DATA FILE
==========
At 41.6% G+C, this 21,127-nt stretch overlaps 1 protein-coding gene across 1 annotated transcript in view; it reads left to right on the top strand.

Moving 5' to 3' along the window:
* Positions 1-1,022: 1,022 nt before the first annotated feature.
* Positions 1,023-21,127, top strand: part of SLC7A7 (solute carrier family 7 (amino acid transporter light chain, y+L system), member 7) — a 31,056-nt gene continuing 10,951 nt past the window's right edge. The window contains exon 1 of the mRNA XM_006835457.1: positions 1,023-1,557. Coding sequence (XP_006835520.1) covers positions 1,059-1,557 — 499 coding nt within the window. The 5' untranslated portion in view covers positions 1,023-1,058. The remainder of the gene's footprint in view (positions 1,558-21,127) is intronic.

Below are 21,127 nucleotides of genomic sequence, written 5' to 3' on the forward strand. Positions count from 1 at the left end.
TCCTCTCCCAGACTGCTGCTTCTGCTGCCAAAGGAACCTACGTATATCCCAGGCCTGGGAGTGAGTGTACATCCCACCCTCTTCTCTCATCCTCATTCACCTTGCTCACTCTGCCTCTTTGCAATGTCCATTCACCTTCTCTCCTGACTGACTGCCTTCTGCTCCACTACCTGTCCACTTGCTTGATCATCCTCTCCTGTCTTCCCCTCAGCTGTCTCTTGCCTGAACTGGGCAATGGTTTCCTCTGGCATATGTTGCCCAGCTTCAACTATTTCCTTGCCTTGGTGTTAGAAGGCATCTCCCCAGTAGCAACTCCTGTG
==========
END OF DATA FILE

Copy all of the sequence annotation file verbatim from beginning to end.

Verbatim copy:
At 41.6% G+C, this 21,127-nt stretch overlaps 1 protein-coding gene across 1 annotated transcript in view; it reads left to right on the top strand.

Moving 5' to 3' along the window:
* Positions 1-1,022: 1,022 nt before the first annotated feature.
* Positions 1,023-21,127, top strand: part of SLC7A7 (solute carrier family 7 (amino acid transporter light chain, y+L system), member 7) — a 31,056-nt gene continuing 10,951 nt past the window's right edge. The window contains exon 1 of the mRNA XM_006835457.1: positions 1,023-1,557. Coding sequence (XP_006835520.1) covers positions 1,059-1,557 — 499 coding nt within the window. The 5' untranslated portion in view covers positions 1,023-1,058. The remainder of the gene's footprint in view (positions 1,558-21,127) is intronic.

Below are 21,127 nucleotides of genomic sequence, written 5' to 3' on the forward strand. Positions count from 1 at the left end.
TCCTCTCCCAGACTGCTGCTTCTGCTGCCAAAGGAACCTACGTATATCCCAGGCCTGGGAGTGAGTGTACATCCCACCCTCTTCTCTCATCCTCATTCACCTTGCTCACTCTGCCTCTTTGCAATGTCCATTCACCTTCTCTCCTGACTGACTGCCTTCTGCTCCACTACCTGTCCACTTGCTTGATCATCCTCTCCTGTCTTCCCCTCAGCTGTCTCTTGCCTGAACTGGGCAATGGTTTCCTCTGGCATATGTTGCCCAGCTTCAACTATTTCCTTGCCTTGGTGTTAGAAGGCATCTCCCCAGTAGCAACTCCTGTG